Charlie was elected by Tri-Star to make the flight to Los Angeles for the purpose of talking to Golden State Corporation, one of California's largest investment companies. Golden State wanted a solid set of proposals from Tri-Star before month's end. Charlie had left Boston in his Chevy Chevette on June 15. What the hell, he figured. I've got two weeks. Why not drive and see the sights?

The last five Missouri towns he had gone through showed no signs of life, not even a cat running across the road. It was only eleven but Charlie thought, well, in this neck of the woods they probably close up shop around seven. He drove on, and by eleven-thirty had all but given up on a motel, but had not given up on the possibility of at least getting a hot meal, even if he did have to sleep in the car.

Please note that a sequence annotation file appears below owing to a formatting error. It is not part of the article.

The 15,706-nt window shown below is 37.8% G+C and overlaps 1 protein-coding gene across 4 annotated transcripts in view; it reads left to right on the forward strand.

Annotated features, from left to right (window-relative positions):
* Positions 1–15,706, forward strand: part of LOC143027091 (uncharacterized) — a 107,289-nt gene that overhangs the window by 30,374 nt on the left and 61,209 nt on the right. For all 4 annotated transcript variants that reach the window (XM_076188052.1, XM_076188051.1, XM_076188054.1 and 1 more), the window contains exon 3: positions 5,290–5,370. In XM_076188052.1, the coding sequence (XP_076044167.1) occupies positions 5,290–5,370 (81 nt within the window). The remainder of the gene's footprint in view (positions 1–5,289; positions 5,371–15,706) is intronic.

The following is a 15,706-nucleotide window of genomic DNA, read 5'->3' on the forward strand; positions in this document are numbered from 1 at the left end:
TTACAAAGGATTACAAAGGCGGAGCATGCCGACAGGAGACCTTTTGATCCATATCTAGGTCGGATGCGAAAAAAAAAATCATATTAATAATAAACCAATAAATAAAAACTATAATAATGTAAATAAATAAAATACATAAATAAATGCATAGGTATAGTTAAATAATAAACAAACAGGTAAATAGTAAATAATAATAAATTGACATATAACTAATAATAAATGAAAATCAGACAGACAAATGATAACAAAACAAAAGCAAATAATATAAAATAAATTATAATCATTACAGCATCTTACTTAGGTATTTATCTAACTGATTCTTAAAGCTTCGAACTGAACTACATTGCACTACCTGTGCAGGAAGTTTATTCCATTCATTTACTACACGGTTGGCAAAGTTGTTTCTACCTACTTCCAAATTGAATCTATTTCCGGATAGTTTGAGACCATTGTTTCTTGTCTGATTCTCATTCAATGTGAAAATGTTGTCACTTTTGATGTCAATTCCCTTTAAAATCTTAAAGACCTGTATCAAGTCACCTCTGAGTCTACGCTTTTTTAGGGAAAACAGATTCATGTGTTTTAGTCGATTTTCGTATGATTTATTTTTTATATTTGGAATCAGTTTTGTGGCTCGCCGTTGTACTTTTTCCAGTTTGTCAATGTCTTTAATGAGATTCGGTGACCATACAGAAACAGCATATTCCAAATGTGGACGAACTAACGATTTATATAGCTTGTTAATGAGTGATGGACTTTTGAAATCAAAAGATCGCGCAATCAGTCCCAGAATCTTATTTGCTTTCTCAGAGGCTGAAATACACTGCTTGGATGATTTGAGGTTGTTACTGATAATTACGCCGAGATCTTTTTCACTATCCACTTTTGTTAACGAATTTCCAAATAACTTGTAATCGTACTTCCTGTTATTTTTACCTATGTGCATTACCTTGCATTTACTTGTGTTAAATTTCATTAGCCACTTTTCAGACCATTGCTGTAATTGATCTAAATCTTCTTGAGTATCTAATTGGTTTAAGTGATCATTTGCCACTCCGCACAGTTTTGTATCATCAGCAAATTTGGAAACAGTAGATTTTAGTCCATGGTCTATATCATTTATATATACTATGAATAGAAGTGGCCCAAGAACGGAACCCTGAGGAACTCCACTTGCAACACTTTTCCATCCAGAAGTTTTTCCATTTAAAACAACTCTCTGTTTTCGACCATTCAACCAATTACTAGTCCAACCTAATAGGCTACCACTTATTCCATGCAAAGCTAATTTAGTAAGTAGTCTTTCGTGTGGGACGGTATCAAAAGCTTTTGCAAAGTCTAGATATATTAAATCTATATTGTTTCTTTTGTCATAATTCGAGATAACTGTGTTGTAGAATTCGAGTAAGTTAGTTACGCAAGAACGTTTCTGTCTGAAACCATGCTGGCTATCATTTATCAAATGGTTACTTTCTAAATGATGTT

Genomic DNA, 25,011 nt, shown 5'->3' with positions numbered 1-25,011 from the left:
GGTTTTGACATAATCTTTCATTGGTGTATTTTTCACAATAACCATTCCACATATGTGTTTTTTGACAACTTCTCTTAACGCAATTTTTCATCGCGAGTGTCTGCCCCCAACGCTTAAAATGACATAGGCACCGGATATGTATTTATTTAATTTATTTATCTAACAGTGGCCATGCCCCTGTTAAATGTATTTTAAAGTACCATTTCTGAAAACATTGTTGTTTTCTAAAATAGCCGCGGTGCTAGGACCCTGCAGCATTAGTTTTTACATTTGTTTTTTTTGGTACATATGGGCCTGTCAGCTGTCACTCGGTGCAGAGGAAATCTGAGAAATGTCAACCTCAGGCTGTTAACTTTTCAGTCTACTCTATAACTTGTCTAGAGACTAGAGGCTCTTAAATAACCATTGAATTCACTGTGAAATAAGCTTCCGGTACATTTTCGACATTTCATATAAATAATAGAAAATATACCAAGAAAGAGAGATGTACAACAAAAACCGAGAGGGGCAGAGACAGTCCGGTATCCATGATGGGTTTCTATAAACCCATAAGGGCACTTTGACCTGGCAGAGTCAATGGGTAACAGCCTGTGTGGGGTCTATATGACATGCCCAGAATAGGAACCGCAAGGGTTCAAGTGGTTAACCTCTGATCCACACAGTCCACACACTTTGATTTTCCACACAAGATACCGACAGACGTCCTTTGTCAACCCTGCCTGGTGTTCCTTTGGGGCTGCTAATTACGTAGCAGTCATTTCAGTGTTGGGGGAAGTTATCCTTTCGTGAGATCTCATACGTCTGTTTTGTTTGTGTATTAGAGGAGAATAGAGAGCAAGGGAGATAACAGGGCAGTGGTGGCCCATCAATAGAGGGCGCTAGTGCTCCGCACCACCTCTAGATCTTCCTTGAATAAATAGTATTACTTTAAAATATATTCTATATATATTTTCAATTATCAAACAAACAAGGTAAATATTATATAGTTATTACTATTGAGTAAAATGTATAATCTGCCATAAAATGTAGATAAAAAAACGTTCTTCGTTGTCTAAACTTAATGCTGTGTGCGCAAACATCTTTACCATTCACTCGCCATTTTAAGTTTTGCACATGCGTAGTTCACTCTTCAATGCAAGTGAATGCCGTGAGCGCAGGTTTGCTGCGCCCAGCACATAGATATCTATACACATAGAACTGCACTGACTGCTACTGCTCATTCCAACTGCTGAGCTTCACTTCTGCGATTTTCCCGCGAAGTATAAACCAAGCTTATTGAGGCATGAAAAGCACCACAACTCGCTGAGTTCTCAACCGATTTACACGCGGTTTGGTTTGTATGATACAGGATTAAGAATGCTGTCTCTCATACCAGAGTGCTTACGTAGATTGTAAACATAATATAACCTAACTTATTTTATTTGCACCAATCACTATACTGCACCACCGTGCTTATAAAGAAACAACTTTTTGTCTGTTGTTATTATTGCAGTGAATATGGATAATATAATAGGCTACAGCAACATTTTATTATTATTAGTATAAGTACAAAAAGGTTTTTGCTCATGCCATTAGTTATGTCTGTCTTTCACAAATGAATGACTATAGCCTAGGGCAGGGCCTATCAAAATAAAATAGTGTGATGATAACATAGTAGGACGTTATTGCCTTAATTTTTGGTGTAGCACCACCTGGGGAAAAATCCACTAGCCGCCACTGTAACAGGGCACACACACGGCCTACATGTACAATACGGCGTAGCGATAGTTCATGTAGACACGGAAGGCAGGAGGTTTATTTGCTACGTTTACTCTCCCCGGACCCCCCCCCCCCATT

The next road sign said "Gretna 1 Mile." Probably another bust, he thought. Then as he drove through he saw a lit up building near the end of town on the left. As he got closer he saw the dim neon sign that said "Gretna Cafe - open til midnight." Hot damn! Looks like I'm gonna get that hot meal after all. But Charles Leonard Groves would never have thought in his wildest dreams that he would soon be one.

Spring 1984
Paul Milligan was now two weeks overdue. He had been in Salt Lake City on business. Paul owned and operated Presto Incorporated,  makers of typewriters and photocopiers. He had been interested in opening a branch in the Utah capital for some time now. He had left Salt Lake City for Atlanta three weeks ago in his Mustang GT and even at a leisurely pace the trip should have taken no more than a few days.

Paul's wife Sarah had long since notified Atlanta Police about her missing husband. They in turn had put out a tracer on all points between Atlanta and Salt Lake City that might be on the path of a man traveling by car. The police departments of hundreds of cities and towns now had a description of Paul Milligan and his car.